We pop any leftovers in sterilised jars in the fridge. It’ll keep for around 5 days. If it starts to smell sour, it’s time to get rid of it.

What else can I use the milk for?

So many things! Pop it in your morning coffee or pour over your cereal as a dairy milk alternative. If you want to take it one step further, you can even make it into homemade tofu! It also goes great in cooking for things like cakes, muffins and pancakes. Anything that calls for milk, you can usually replace with soy milk.

How can you make soy milk taste better?

Not everyone likes the taste of soy, but there are a couple of ways you can make it much easier to drink. The first is to add more sweetener – whether this is sugar, honey or maple syrup. If that doesn’t help, another option is to cook it for longer while it’s simmering – even for half an hour – to make it a little naturally sweeter and less earthy. Finally, experiment with different flavours to hide the soy taste. We’ve done pandan and peanut butter in this recipe, but you might like to try adding cocoa for a chocolate soy fix or even almond, mint or vanilla extract to see how you like it.

Variations & Substitutes

  • You can use pandan leaves if you can get them fresh or frozen, instead of using the pandan flavouring.
Green coloured pandan soy milk with soy beans.

Still thirsty? Here’s some more drink ideas:

★ Did you make this recipe? Please leave a star rating below!

Three glasses of soy milk, with soy beans.

Vietnamese Soy Milk 3 Ways – Sữa Đậu Nành

Make your own easy Vietnamese soy milk at home with only a few ingredients and no overnight soaking required! Includes 3 ways – pandan, peanut and original flavour and a step-by-step video so you get it just right.
Prep Time: 5 minutes
Cook Time: 10 minutes
Soaking TIme: 1 hour
Total Time: 1 hour 15 minutes
Course: Drink
Cuisine: Vietnamese
Servings: 4 cups of soy milk
Calories: 111kcal
Author: Wandercooks
Cost: $5

Equipment

Ingredients

  • ½ cup soy beans dried
  • ¼ cup sugar
  • ½ tsp pandan flavouring
  • 1 tbsp peanut butter smooth
  • filtered water for blending

Instructions

  • Pop half a cup of soybeans in a colander over a bowl and fill with water. Wash thoroughly with your hands and pick out any discoloured, misshapen or floating soybeans. Drain.

Soaking your soybeans:

  • Quick Method: Fill a medium saucepan with water and bring it to the boil, then pour in your washed soybeans and continue to boil for a minute. Next, switch off the heat and allow the soybeans to soak in the hot water for around an hour until they double in size. At this point, you should be able to pick up a bean and easily break it in half.
  • Lazy Method: Before bed, pop your washed soybeans in a bowl or jar and fill with 3 times as much water. Allow to soak overnight for 8 hours. If the weather is cooler, you may need to allow up to 12-14 hours.

Making the soy milk:

  • We’re going to blend the beans first. If you are making a double or triple batch or have a small blender, do this in short bursts and smaller batches so you don’t overheat the machine. We used our KitchenAid ½Blender on Smoothie Mode. Add 2 cups of filtered water for every 1 cup of soaked beans.
  • Next, setup either a nut milk bag or a cheesecloth-lined colander over a bowl. It’s time to strain the milk! Pour in batches again so it doesn’t overflow or get too clogged with the okara (soy milk pulp).
  • Then pull the edges of the cloth together and squeeze the pulp to extract the milk.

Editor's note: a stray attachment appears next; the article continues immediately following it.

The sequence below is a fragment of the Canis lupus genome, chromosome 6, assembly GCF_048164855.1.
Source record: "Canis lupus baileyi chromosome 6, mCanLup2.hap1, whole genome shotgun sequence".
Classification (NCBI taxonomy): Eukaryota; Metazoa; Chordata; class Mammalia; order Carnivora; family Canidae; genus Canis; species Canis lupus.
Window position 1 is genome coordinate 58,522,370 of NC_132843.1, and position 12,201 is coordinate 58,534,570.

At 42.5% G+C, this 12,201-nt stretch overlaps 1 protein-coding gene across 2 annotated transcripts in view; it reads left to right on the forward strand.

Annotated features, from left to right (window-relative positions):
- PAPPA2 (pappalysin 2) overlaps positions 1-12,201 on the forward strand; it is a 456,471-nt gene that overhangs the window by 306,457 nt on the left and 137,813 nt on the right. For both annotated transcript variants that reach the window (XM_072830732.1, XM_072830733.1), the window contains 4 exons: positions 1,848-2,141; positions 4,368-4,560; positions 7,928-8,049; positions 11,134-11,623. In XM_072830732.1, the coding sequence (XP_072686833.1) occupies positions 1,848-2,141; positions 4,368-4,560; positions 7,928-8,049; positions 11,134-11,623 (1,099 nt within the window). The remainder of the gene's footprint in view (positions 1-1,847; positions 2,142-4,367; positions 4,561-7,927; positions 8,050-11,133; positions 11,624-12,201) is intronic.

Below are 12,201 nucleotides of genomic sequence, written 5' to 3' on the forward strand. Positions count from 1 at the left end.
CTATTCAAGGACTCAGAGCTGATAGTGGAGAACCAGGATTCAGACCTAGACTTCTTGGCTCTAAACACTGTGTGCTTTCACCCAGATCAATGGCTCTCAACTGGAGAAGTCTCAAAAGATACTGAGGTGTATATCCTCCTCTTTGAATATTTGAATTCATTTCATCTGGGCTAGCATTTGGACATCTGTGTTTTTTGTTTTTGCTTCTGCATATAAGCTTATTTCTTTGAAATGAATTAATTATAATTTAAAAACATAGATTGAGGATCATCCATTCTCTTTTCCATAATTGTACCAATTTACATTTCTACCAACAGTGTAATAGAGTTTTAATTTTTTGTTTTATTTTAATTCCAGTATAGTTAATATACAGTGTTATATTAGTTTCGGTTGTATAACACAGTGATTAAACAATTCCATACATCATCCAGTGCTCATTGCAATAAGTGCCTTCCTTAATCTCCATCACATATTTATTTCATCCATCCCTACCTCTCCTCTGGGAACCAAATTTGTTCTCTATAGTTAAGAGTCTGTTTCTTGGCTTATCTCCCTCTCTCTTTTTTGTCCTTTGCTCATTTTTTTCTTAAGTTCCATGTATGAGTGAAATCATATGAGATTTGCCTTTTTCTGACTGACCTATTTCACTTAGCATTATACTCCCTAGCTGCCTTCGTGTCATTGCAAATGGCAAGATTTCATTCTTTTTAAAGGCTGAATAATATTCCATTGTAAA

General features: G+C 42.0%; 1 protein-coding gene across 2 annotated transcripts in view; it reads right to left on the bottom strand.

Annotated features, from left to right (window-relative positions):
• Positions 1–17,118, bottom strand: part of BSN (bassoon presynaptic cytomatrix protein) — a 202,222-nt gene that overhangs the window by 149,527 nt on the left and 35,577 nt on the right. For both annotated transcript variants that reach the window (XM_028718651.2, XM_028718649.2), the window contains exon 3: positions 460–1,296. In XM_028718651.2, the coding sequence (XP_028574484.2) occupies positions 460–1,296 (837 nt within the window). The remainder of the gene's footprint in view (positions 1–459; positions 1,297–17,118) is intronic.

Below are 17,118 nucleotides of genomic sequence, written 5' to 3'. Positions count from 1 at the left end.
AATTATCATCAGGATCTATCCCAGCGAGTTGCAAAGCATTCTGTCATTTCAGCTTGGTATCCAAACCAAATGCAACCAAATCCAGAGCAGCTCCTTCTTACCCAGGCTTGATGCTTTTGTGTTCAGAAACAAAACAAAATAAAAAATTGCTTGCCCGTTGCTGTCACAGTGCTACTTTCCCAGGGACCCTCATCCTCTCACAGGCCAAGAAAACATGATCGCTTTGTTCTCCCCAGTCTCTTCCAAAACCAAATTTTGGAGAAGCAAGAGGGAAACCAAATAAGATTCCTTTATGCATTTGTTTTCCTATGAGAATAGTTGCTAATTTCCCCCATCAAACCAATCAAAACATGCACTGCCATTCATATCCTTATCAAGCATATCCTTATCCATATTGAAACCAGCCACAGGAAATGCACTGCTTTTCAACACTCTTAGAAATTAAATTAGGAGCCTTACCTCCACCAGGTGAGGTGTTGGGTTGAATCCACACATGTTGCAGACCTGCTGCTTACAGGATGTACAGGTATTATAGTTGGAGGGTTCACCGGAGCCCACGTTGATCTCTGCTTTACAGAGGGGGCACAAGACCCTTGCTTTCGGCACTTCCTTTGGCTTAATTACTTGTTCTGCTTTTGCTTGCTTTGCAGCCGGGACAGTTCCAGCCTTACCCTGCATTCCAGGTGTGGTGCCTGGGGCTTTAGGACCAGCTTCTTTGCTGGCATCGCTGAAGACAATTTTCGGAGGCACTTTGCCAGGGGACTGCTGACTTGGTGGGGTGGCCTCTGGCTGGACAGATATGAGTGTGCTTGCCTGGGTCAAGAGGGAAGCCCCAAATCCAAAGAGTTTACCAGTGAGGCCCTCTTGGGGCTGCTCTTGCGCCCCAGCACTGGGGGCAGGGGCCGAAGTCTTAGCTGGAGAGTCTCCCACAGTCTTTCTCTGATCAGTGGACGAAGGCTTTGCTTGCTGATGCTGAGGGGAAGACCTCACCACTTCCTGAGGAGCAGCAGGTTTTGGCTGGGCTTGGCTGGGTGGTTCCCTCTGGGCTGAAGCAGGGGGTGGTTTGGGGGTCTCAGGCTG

• Keep the Okara aside to make into another recipe or use it in your compost. Use a spoon to carefully press the soy milk through the bag or cloth.
  • Pour your soy milk into a saucepan and add the sugar. Bring to a boil. Stir continuously to avoid the soy milk sticking to the bottom of the pan. Once it starts to boil, it will foam up quickly – so keep your eyes on this step at all times and switch it to low simmer as soon as it foams up to avoid it boiling over.
  • Once simmering, you can stir occasionally and skim off any foam or skin that forms on top and discard. Simmer for a further 10 minutes. For an earthier drink, stop the cooking here. For a sweeter soy milk, keep cooking for another 10 – 20 minutes. You can taste test along the way until you get it just right!

Flavouring the soy milk:

  • For Original Flavour: Once switched off, it’s ready to drink as is – warm or cool.
  • For Pandan: Add 1/2 tsp of pandan flavouring while it’s simmering. Stir through until nice and green. Check the flavour and add more pandan to suit your taste.
  • For Peanut Butter: Add 1 tbsp of smooth peanut butter while it’s simmering. Mix through until the peanut butter has completely melted. Best served warm.

Video

Notes

Tips to get this just right:
  • Water: For every 1 cup of soaked soy beans, you want to add 2 cups of water for blending.
  • Beans: For every 1/2 cup of dried soy beans, you’ll get around 2-3 cups of soaked soy beans.
  • Make sure you’ve squeezed all the milk you can at the straining step to get the most milk out of your soybeans.
  • Storage: Pop any leftovers in sterilised jars in the fridge. It’ll keep for around 5 days. If it starts to smell sour, it’s time to get rid of it.
  • Pandan:  You can use pandan leaves if you can get them fresh or frozen, instead of using the pandan flavouring.
  • Taste: Not everyone likes the taste of soy, but there are a couple of ways you can make it much easier to drink.
    • Add more sweetener – whether this is sugar, honey or maple syrup.
    • Cook it for longer while it’s simmering (30 minutes) to make it naturally sweeter and less earthy.
    • Experiment with different flavours to hide the soy taste. We’ve done pandan and peanut butter, but you might like to try adding cocoa for a chocolate soy fix or even almond, mint or vanilla extract to see how you like it.

Nutrition

Calories: 111kcal | Carbohydrates: 16g | Protein: 5g | Fat: 4g | Saturated Fat: 1g | Sodium: 69mg | Potassium: 137mg | Fiber: 2g | Sugar: 14g | Vitamin C: 1mg | Calcium: 22mg | Iron: 1mg
Hey hey – Did you make this recipe?We’d love it if you could give a star rating below ★★★★★ and show us your creations on Instagram! Snap a pic and tag @wandercooks / #Wandercooks
Vietnamese Soy Milk 3 Ways - Sữa Đậu Nành